"We were staying in an apartment hotel, and Bobsan got up early and wanted to take a bath," says trumpet player Naohito "Temjin" Yomoda. "But while the tub was filling with water, he went upstairs and fell asleep on the couch. By the time he awoke again, the tub had overflowed and the whole downstairs area was drenched. We spent the entire morning trying to dry out the carpet, but we still got charged a lot of money for the damage."

"Flooding a hotel room — what a rock 'n' roll experience," laughs organist/keyboardist Yuki "Mzo" Mizoguchi.

Aside from that soggy mishap, the Australian trip was a success. Taken aback by the energetic responses crowds had to its music, Mountain Mocha Kilimanjaro returned to the land down under for more live dates this past December and January, many of which were headline concerts.

At the beginning of July, Mountain Mocha Kilimanjaro issued its third long-player, "Perfect Times." Since "Uhuru Peak," the band has parted ways with bassist Yusuke "Ginger" Kondo, and tenor saxophonist Kunimitsu "Carlos" Ohashi has taken a leave of absence for family reasons. Carlos played on parts of "Perfect Times," and touring bassist Jun Nihongi and saxophonist Takeshi Kurihara contributed to the album, too.

The lineup changes made things more challenging in the studio, but have helped make the excellent disc a more varied affair. While "Uhuru Peak" was soulful and jazzy, with "Perfect Times" Mountain Mocha Kilimanjaro incorporated elements of classic rock and a touch of psychedelic music to create a more upbeat offering.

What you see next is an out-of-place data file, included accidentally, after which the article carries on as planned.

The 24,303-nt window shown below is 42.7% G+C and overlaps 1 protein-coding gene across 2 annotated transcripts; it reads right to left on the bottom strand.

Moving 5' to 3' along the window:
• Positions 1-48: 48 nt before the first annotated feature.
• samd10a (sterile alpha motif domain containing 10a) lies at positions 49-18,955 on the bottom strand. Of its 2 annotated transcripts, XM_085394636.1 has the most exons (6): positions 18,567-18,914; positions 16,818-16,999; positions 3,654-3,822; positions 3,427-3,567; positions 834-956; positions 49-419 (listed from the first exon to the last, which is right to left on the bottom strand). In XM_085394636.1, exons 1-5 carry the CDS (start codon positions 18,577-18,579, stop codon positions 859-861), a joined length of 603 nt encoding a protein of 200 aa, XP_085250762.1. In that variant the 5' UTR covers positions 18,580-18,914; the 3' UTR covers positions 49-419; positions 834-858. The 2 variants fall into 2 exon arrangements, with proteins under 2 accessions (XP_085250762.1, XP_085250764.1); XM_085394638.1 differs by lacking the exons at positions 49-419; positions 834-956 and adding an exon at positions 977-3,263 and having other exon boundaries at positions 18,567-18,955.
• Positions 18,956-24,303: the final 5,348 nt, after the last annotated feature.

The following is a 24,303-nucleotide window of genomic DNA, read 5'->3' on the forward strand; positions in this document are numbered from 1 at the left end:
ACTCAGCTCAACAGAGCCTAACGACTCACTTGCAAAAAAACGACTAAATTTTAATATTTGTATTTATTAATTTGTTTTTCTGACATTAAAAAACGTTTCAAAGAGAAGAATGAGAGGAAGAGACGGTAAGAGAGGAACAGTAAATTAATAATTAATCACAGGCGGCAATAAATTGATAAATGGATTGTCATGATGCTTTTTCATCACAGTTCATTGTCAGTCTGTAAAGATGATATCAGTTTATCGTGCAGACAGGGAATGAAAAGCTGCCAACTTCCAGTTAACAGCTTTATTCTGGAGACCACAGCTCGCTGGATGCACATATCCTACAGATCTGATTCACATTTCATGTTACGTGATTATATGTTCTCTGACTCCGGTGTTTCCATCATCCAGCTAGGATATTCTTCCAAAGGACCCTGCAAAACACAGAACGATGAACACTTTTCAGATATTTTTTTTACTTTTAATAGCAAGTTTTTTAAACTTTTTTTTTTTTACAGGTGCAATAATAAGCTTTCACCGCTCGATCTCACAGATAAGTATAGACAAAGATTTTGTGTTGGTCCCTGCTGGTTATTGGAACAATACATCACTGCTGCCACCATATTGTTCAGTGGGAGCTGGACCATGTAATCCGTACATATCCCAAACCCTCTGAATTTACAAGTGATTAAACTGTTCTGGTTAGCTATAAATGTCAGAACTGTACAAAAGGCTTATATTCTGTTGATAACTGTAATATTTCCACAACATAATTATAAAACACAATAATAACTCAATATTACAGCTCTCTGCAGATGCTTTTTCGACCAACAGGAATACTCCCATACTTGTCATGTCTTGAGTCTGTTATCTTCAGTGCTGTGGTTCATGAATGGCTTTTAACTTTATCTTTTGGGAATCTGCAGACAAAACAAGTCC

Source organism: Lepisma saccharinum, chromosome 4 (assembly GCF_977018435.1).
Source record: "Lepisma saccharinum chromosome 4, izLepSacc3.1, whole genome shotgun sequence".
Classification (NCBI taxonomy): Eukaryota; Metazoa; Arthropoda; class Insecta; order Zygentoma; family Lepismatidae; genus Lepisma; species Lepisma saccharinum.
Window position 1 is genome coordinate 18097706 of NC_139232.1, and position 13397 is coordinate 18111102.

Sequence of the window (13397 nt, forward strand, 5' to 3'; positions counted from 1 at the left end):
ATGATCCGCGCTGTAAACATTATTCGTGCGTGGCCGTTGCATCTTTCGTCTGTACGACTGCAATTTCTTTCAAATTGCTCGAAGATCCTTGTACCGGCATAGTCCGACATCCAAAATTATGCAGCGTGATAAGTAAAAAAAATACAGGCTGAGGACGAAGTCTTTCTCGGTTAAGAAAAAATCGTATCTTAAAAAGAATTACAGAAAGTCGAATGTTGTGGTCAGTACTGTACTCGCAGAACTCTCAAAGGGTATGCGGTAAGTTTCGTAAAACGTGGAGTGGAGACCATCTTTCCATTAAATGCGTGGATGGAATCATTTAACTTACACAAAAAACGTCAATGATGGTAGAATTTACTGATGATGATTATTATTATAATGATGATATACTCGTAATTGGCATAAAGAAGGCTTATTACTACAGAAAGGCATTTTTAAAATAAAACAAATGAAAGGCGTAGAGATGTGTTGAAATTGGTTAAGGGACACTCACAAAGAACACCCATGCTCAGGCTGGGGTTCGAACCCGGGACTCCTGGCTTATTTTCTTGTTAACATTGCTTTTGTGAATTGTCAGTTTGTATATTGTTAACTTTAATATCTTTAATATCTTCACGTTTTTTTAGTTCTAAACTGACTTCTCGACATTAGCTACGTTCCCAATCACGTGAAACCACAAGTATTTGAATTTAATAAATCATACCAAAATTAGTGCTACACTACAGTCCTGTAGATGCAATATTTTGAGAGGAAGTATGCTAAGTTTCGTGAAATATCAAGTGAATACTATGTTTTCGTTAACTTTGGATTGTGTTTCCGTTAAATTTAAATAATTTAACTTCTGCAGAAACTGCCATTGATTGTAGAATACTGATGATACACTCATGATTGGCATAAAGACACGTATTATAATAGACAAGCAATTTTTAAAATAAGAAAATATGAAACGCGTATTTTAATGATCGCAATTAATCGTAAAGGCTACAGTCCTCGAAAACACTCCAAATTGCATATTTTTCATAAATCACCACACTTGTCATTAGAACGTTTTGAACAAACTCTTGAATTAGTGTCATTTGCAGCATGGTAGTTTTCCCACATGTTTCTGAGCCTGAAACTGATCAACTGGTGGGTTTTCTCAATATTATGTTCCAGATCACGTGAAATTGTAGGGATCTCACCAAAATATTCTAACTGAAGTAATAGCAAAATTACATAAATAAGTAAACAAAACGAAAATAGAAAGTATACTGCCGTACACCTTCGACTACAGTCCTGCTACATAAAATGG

"It's a weird, twisted album in that it changes things around and sidesteps into a whole new experience," says Mzo. "It's not a typical funk album, that's for sure, and we love that. There's a lot of blurring of genres, and it's probably our most emotional piece of work to date. There's a lot of imperfection in there, but it sounds perfect to us."

The group will showcase material from "Perfect Times" during its Fuji Rock appearance this month. This will be its third time at the event: In 2008, it played a late-night set in the Crystal Palace Tent, and in 2010 it did a daytime gig at Field of Heaven.

So when is a better time to perform — in the afternoon for relaxed daytime festivalgoers or at night for tipsy, riled-up revelers?

"People at Fuji Rock are pretty drunk during the day as well," laughs drummer Satoshi "Tiger" Okano. "We're happy to play at any time. Fuji Rock always brings out a special energy in us. There's a really cool vibe at the fest. We're going to add to it by creating an explosion of funky grooves onstage."

Mountain Mocha Kilimanjaro plays July 28 at the Fuji Rock Festival, Naeba Ski Resort, Niigata Prefecture. Three-day tickets ¥42,800; one-day tickets ¥17,800. For more info, visit www.smash-uk.com/frf12.

Other Music this week



Back to Top

About us |  Work for us |  Contact us |  Privacy policy |  Link policy |  Registration FAQ
Advertise in japantimes.co.jp.
This site has been optimized for modern browsers. Please make sure that Javascript is enabled in your browser's preferences.
The Japan Times Ltd. All rights reserved.